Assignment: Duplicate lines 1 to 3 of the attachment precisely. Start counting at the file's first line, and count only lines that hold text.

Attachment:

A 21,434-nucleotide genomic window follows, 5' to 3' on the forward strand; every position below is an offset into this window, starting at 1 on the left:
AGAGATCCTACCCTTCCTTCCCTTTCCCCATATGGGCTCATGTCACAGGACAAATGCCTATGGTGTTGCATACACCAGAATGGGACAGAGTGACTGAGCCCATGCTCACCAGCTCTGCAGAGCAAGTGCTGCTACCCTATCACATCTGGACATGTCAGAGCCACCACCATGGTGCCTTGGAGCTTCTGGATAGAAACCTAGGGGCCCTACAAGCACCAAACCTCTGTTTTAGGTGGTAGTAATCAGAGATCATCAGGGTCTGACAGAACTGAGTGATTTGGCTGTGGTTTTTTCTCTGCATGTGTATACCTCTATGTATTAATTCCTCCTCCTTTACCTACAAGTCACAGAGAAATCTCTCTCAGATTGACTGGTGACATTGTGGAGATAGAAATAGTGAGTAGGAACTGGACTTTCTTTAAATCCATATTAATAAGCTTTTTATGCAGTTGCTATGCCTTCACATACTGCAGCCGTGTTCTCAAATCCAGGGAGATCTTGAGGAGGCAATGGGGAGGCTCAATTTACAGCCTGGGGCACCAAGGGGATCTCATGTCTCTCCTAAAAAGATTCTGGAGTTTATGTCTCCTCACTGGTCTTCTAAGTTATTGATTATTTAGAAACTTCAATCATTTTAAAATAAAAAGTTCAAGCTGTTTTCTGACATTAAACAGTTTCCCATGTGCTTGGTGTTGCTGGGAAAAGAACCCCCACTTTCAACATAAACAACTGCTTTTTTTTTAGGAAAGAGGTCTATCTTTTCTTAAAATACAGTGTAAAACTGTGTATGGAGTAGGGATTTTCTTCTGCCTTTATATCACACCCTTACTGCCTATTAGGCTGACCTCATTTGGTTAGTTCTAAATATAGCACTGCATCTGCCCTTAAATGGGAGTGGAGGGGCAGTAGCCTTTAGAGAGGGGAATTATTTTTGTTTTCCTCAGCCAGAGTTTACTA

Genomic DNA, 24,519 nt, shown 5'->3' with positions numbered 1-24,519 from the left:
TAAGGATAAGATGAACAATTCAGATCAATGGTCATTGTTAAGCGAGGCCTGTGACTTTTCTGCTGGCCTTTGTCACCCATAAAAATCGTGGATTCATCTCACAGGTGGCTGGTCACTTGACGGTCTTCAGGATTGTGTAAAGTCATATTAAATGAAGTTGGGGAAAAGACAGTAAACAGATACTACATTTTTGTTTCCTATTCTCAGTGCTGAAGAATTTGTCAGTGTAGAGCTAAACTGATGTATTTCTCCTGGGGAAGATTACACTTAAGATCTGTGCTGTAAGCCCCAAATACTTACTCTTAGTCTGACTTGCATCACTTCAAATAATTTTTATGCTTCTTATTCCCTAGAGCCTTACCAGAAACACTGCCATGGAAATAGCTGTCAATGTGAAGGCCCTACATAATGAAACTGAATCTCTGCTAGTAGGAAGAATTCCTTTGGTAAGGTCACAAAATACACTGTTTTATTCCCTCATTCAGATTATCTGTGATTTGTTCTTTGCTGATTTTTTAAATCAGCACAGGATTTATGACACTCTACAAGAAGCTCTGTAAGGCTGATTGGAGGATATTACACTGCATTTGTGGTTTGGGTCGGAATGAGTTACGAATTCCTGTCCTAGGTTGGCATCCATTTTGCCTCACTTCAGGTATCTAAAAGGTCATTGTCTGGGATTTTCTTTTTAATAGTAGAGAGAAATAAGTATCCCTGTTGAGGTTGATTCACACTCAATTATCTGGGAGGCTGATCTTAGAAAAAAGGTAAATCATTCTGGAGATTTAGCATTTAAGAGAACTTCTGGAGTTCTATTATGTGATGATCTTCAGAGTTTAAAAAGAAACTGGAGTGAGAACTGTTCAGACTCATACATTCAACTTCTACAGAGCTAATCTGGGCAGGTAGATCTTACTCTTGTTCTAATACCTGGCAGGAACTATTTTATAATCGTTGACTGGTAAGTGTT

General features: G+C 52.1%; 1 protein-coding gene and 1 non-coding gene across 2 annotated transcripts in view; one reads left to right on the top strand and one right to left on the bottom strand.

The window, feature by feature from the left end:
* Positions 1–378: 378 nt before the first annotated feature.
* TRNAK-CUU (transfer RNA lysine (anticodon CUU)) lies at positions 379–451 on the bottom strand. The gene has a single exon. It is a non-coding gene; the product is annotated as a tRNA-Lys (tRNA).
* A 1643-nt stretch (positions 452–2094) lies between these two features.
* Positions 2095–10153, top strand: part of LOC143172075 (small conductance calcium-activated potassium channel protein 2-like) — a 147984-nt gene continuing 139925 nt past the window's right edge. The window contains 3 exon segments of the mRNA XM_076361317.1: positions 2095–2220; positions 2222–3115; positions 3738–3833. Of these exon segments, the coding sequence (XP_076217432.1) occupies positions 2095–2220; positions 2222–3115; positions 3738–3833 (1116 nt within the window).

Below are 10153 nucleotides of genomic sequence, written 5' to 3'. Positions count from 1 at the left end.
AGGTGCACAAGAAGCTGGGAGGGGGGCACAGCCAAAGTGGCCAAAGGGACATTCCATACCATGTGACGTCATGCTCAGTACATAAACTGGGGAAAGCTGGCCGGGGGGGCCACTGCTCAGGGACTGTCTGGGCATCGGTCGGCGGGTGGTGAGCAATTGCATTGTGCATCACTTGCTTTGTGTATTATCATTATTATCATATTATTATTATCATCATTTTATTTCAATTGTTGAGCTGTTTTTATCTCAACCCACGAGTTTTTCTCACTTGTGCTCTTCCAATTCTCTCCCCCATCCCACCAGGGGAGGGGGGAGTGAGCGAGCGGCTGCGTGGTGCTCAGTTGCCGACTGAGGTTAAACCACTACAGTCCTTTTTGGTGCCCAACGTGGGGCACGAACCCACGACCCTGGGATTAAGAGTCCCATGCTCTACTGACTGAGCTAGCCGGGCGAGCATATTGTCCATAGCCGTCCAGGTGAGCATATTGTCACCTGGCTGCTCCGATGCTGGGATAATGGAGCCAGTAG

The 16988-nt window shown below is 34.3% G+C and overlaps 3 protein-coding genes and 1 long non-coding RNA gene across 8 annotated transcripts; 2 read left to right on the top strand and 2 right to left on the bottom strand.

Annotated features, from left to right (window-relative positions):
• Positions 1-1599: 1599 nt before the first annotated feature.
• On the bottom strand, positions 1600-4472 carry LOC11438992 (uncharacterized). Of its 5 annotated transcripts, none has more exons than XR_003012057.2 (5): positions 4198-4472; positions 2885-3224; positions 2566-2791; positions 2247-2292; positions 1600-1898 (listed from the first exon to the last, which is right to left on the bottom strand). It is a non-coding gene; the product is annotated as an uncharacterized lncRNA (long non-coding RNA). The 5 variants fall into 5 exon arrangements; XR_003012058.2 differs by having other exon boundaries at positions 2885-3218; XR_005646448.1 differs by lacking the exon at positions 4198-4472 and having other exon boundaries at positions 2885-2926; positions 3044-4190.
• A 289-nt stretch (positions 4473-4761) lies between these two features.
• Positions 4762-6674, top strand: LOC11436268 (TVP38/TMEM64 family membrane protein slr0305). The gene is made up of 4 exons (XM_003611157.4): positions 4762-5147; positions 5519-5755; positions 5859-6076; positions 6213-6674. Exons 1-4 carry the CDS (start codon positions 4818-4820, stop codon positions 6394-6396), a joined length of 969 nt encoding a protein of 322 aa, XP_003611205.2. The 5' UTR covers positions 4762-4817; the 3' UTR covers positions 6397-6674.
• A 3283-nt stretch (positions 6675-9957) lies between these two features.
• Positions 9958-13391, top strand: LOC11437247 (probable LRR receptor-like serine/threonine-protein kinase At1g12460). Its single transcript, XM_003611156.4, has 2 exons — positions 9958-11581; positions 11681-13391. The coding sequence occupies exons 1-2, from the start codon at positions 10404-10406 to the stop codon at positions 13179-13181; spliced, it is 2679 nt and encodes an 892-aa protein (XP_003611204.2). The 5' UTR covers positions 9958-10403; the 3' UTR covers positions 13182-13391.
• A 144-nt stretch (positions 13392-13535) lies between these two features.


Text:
A 21,434-nucleotide genomic window follows, 5' to 3' on the forward strand; every position below is an offset into this window, starting at 1 on the left:
AGAGATCCTACCCTTCCTTCCCTTTCCCCATATGGGCTCATGTCACAGGACAAATGCCTATGGTGTTGCATACACCAGAATGGGACAGAGTGACTGAGCCCATGCTCACCAGCTCTGCAGAGCAAGTGCTGCTACCCTATCACATCTGGACATGTCAGAGCCACCACCATGGTGCCTTGGAGCTTCTGGATAGAAACCTAGGGGCCCTACAAGCACCAAACCTCTGTTTTAGGTGGTAGTAATCAGAGATCATCAGGGTCTGACAGAACTGAGTGATTTGGCTGTGGTTTTTTCTCTGCATGTGTATACCTCTATGTATTAATTCCTCCTCCTTTACCTACAAGTCACAGAGAAATCTCTCTCAGATTGACTGGTGACATTGTGGAGATAGAAATAGTGAGTAGGAACTGGACTTTCTTTAAATCCATATTAATAAGCTTTTTATGCAGTTGCTATGCCTTCACATACTGCAGCCGTGTTCTCAAATCCAGGGAGATCTTGAGGAGGCAATGGGGAGGCTCAATTTACAGCCTGGGGCACCAAGGGGATCTCATGTCTCTCCTAAAAAGATTCTGGAGTTTATGTCTCCTCACTGGTCTTCTAAGTTATTGATTATTTAGAAACTTCAATCATTTTAAAATAAAAAGTTCAAGCTGTTTTCTGACATTAAACAGTTTCCCATGTGCTTGGTGTTGCTGGGAAAAGAACCCCCACTTTCAACATAAACAACTGCTTTTTTTTTAGGAAAGAGGTCTATCTTTTCTTAAAATACAGTGTAAAACTGTGTATGGAGTAGGGATTTTCTTCTGCCTTTATATCACACCCTTACTGCCTATTAGGCTGACCTCATTTGGTTAGTTCTAAATATAGCACTGCATCTGCCCTTAAATGGGAGTGGAGGGGCAGTAGCCTTTAGAGAGGGGAATTATTTTTGTTTTCCTCAGCCAGAGTTTACTA

Genomic DNA, 24,519 nt, shown 5'->3' with positions numbered 1-24,519 from the left: